Email Print Share
January 21, 2021

Smart hydrogel uses light to change shape and color

Rutgers University engineers have developed a 3D printable hydrogel, or smart gel, that senses light and changes shape as a result. The engineers incorporated a light-sensing nanomaterial in the hydrogel, turning it into an “artificial muscle” that contracts in response to changes in light. The light-sensing smart gel, combined with the 3D-printed stretchy material, changes color, resulting in a camouflage effect.

Credit: National Science Foundation/Karson Productions

Hidden in plain sight.

I'm Bob Karson with the Discovery Files, from NSF -- the U.S. National Science Foundation.

(Sound effect: undersea sounds) Nature has provided octopi, squid and cuttlefish with some mind-blowing camo gear. The ability to change the color and texture of their skin to blend in with the surroundings. Now engineers at Rutgers have successfully re-created these abilities in a 3d-printed smart gel that changes shape when exposed to light and reveals colors when light changes.

The sea creatures do it with color-changing cells in their skin called Chromataphores. To copy those, the engineers start with a hydrogel. Think, Jell-O or soft contacts -- hydrogels keep their shape and stay solid and flexible despite being filled with water.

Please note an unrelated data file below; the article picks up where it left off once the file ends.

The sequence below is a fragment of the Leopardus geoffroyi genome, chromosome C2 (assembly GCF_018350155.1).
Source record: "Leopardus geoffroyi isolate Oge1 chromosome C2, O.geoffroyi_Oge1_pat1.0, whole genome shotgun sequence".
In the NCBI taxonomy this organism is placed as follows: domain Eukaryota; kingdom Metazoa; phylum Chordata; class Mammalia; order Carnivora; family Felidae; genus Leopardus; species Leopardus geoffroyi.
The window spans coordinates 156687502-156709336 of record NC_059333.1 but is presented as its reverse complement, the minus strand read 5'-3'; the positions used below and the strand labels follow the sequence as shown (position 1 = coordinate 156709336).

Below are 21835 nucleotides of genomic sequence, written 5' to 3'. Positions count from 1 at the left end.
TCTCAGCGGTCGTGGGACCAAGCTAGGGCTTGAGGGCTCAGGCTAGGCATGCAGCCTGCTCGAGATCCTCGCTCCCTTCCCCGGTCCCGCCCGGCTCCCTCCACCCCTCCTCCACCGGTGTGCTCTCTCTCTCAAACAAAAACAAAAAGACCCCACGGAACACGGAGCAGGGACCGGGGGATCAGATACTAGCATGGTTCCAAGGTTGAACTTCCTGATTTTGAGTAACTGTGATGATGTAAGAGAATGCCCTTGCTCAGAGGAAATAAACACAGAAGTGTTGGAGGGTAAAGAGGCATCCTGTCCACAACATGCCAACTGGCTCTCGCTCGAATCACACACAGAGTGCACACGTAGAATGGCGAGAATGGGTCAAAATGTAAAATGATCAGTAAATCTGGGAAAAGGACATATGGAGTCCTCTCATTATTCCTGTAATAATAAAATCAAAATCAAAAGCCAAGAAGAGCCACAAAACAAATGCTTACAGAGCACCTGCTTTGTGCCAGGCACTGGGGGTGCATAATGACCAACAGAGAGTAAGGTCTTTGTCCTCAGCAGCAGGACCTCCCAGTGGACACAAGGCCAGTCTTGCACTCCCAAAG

This hydrogel is infused with a light-sensing nanomaterial, turning it into an artificial muscle that expands and contracts in response to light. That expands the stretchy material to reveal color for a camouflage effect.

Military camouflage and soft robotics could benefit from this. Electronic displays are another possible application because new materials allow for a more complete interface with existing surfaces.

(Sound effect: ratchet sound) The team is fine-tuning for sensitivity, response time, scalability, durability and packaging. A color-changing artificial muscle. (Sound effect: undersea sounds) Inspired by some elusive denizens of the deep.

Now, where's my octopus? He was just here.

"The discovery files" covers projects funded by the government's National Science Foundation. Federally sponsored research -- brought to you, by you! Learn more at or on our podcast.

Images and other media in the National Science Foundation Multimedia Gallery are available for use in print and electronic material by NSF employees, members of the media, university staff, teachers and the general public. All media in the gallery are intended for personal, educational and nonprofit/non-commercial use only.

Images credited to the National Science Foundation, a federal agency, are in the public domain. The images were created by employees of the United States Government as part of their official duties or prepared by contractors as "works for hire" for NSF. You may freely use NSF-credited images and, at your discretion, credit NSF with a "Courtesy: National Science Foundation" notation.

Additional information about general usage can be found in Conditions.